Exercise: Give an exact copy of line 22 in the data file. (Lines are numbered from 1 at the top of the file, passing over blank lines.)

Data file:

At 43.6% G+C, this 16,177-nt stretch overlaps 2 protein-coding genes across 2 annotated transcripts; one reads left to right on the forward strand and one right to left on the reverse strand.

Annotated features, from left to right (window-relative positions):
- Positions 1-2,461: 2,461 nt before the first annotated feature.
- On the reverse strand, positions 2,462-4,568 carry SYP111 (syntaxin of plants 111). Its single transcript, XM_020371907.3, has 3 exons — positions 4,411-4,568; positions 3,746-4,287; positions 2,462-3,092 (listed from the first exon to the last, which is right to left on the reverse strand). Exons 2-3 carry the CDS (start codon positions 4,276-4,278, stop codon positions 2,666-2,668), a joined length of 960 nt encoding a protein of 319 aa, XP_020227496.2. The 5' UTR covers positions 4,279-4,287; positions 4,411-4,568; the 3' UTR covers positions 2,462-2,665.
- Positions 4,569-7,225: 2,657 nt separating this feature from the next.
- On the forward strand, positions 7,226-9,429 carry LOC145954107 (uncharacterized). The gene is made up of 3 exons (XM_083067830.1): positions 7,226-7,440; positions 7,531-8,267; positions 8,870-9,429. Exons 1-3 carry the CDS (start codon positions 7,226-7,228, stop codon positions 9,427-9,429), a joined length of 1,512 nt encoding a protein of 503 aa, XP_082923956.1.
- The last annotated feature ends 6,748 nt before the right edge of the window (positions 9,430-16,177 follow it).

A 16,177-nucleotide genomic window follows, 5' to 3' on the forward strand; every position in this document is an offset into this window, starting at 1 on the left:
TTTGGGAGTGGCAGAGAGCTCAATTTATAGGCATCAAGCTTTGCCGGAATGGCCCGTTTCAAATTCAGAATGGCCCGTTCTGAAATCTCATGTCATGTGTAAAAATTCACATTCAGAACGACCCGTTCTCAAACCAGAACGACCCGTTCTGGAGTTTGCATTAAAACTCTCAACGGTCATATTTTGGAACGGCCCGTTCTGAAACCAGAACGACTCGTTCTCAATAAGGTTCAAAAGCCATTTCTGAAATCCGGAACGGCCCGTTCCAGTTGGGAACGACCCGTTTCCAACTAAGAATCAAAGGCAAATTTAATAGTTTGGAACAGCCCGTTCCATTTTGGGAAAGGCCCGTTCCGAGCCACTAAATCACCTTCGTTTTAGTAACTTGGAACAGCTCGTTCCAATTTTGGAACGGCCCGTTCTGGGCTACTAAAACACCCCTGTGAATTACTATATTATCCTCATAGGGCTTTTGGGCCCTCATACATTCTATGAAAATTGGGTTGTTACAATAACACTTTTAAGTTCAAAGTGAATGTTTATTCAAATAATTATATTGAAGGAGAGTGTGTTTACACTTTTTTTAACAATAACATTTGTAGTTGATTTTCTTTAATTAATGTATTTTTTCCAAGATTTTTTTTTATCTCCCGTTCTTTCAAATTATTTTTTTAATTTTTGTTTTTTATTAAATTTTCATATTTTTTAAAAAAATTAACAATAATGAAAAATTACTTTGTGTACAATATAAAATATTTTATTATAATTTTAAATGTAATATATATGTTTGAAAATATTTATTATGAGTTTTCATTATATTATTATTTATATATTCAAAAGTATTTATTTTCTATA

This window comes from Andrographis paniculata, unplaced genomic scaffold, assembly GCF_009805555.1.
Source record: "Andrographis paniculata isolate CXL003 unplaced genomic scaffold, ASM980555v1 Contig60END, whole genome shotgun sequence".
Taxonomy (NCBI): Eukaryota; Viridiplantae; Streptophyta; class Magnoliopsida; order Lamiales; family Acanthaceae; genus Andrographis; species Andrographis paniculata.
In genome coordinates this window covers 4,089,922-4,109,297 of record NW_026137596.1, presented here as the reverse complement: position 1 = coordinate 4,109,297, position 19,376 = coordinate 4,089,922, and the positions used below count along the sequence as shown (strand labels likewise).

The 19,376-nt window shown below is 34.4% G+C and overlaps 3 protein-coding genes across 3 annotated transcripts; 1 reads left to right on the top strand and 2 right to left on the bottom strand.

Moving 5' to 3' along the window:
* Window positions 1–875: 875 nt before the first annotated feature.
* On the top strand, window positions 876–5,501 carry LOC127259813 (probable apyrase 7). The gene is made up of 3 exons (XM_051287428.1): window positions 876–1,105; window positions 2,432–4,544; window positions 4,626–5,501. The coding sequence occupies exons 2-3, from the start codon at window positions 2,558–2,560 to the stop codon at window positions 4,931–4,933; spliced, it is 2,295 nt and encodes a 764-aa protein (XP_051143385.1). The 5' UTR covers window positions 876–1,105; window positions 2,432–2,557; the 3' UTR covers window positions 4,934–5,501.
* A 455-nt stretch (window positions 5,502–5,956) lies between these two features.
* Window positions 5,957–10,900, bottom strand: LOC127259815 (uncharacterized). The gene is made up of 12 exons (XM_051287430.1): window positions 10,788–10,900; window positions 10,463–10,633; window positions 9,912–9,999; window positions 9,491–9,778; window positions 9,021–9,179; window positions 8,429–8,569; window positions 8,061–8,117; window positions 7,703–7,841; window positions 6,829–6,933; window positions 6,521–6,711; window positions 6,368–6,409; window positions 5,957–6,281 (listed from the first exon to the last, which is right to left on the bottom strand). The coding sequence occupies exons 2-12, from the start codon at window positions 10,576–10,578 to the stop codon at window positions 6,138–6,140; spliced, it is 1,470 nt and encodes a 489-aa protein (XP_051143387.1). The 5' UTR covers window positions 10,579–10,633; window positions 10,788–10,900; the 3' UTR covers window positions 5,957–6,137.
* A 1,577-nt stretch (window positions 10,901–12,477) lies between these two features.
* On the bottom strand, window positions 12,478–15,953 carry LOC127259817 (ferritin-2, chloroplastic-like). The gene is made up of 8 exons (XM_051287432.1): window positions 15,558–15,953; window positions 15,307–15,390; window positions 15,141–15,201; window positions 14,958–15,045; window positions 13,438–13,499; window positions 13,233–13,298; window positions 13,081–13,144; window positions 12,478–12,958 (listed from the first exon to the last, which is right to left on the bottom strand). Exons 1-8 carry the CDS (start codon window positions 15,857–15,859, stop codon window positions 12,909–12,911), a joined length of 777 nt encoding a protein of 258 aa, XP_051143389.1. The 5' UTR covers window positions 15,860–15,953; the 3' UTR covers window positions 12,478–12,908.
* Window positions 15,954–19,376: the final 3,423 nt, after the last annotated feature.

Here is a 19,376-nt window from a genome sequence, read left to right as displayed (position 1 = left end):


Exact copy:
* Window positions 15,954–19,376: the final 3,423 nt, after the last annotated feature.